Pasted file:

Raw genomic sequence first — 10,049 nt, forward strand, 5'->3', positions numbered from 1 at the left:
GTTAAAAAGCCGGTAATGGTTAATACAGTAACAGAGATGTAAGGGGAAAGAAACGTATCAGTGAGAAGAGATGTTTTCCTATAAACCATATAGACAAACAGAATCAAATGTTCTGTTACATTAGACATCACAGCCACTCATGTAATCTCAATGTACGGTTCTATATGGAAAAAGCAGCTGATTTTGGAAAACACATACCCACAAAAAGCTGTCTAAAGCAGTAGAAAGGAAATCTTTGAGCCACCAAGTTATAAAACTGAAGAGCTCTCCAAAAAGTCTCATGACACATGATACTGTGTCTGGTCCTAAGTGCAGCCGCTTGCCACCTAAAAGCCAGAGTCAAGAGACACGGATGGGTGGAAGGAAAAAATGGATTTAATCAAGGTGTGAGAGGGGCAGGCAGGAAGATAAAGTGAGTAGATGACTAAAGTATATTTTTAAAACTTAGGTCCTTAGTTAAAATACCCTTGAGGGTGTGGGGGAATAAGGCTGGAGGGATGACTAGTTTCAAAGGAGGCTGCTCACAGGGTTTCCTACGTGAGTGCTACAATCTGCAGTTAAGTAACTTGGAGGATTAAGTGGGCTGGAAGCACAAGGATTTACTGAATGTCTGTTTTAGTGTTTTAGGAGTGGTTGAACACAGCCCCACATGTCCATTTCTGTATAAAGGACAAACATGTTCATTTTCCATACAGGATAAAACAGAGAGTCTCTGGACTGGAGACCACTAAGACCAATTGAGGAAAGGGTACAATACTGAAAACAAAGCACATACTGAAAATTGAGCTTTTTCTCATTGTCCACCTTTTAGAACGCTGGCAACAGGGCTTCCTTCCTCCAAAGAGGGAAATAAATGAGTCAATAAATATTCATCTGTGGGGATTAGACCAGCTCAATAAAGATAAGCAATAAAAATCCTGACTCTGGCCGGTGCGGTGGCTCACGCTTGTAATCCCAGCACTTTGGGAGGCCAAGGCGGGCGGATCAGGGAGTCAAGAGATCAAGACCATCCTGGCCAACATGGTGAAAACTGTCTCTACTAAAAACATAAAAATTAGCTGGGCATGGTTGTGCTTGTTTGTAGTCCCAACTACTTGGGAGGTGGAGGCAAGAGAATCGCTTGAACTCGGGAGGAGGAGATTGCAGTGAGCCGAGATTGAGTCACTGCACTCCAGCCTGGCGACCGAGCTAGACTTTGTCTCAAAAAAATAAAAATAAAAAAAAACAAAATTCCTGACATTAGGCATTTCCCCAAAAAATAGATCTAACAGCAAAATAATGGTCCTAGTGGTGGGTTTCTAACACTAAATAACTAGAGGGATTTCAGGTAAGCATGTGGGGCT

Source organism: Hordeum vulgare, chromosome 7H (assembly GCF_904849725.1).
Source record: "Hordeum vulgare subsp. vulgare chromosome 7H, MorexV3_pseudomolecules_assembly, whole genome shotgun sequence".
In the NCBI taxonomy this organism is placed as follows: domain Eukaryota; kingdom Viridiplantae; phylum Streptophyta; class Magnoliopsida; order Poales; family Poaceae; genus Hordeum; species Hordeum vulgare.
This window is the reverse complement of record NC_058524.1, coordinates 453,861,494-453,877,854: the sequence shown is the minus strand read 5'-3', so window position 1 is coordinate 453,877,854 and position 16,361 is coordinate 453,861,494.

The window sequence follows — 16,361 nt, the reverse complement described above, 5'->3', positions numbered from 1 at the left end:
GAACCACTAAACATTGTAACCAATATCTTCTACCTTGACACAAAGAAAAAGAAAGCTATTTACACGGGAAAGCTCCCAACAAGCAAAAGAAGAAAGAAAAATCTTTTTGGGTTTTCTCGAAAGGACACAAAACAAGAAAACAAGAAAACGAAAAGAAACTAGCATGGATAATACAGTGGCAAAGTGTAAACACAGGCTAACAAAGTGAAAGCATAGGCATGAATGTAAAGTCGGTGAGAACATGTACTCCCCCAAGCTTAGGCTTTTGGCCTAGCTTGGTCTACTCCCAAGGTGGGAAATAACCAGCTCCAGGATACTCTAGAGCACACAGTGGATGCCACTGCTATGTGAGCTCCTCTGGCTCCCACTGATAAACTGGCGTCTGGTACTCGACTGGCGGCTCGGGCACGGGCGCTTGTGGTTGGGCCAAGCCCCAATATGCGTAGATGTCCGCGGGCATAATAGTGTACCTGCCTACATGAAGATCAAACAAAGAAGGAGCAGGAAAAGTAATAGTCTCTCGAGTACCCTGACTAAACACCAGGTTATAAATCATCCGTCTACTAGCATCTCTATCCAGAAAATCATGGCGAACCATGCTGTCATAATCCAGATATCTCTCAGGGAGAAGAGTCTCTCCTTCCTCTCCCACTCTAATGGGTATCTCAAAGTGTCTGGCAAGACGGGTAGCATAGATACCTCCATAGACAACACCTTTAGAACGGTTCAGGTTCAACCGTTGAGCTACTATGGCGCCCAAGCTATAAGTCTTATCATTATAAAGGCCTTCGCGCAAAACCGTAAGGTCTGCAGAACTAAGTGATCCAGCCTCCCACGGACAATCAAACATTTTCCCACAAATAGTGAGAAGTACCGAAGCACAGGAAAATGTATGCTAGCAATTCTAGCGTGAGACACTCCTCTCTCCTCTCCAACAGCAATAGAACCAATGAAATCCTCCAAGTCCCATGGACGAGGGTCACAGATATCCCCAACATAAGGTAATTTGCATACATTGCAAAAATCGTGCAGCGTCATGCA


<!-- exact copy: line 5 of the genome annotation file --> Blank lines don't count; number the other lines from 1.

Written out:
In the NCBI taxonomy this organism is placed as follows: domain Eukaryota; kingdom Viridiplantae; phylum Streptophyta; class Magnoliopsida; order Poales; family Poaceae; genus Hordeum; species Hordeum vulgare.